Ninepin bowling was introduced to America from Europe during the colonial era. It became very popular and was called "Bowl on the Green". The Dutch, English, and Germans all brought their own versions of the game to the US, where it enjoyed popularity, often with controversies. In 1841 a law in Connecticut banned ninepin-bowling lanes due to associated gambling and crime, and people circumvented the law by adding an extra pin, resulting in the game of ten-pin bowling. In the pin bowling history, it is said that modern ten-pin bowling is nearly related to the nine-pin game kegelspiel of Germany. After the American Civil War, bowling became popular in the northern part of United States, played by German immigrants. By the 1800s, New York was the unofficial capital of bowling, and in 1840, the first indoor bowling alley “Knickerbockers” was built in the city. In 1888, John Brunswick, founder of the Brunswick Corporation, started manufacturing bowling equipment.
A bowling ball is a spherical ball made from plastic, reactive resin, polyurethane or a combination of these materials. Ten-pin bowling balls generally have a set of three holes drilled in them, one each for the ring and middle finger, and one for the thumb; however, rules allow for up to five finger holes. The weight of the ball usually ranges from six pounds to 16 pounds. The maximum limit allowed in tournaments or league games is 16 pounds. Bowling balls come in different colors, and are often either a single flat color, a swirl-like design of multiple colors, gray or a single color with a sparkling look. Regulation states that ten-pin bowling balls must weigh no more than 16 pounds, have absolutely no metallic component materials used anywhere in their makeup, and have a maximum circumference of 27 inches. Ball weights between 12 and 16 pounds (5.4 and 7.3 kg) are common in adult league play. Since the physical dimensions of regulation balls remain the same, while the weight may differ, lighter balls are much less dense than heavier ones.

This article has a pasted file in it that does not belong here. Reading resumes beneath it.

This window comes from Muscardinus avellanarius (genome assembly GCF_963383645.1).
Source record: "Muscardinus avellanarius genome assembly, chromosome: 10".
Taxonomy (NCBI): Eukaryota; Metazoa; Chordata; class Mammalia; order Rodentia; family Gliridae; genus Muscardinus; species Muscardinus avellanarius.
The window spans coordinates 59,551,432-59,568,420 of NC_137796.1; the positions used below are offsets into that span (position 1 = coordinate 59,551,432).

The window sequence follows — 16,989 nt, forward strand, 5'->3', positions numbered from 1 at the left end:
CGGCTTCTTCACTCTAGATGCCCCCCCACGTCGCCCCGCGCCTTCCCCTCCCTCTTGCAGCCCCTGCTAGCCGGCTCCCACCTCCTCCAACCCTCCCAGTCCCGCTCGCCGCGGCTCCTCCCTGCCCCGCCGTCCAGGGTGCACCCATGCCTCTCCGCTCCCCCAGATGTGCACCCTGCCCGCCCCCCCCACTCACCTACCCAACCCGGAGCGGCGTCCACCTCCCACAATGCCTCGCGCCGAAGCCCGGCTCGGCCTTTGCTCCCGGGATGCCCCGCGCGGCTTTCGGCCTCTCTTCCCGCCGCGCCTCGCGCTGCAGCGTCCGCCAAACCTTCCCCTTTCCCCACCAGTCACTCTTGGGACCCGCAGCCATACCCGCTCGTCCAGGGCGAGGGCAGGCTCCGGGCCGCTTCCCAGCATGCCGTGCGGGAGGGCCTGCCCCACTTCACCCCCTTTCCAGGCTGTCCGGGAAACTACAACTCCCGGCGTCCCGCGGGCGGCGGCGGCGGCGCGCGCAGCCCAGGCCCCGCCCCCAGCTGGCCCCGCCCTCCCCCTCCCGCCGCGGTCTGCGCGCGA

Bowling pins are the targets of the bowling ball in bowling games. Bowling pins are constructed by gluing blocks of rock maple wood into the approximate shape, and then turning on a lathe. After the lathe shapes the pin, it is coated with a plastic material, painted, and covered with a glossy finish. Because of the scarcity of suitable wood, bowling pins can be made from approved synthetics. When hit by the ball, synthetic pins usually sound different than wood pins. The World Tenpin Bowling Association sets pin specifications. Pins are 4.75 inches wide at their widest point and 15 inches tall. They weigh 3 pounds 6 ounces. The weight of the pins were originally based on the principle of physics, with the idea that a pin should be at around 24-percent the weight of the heaviest bowling ball within regulation of 16 pounds. The pins are numbered from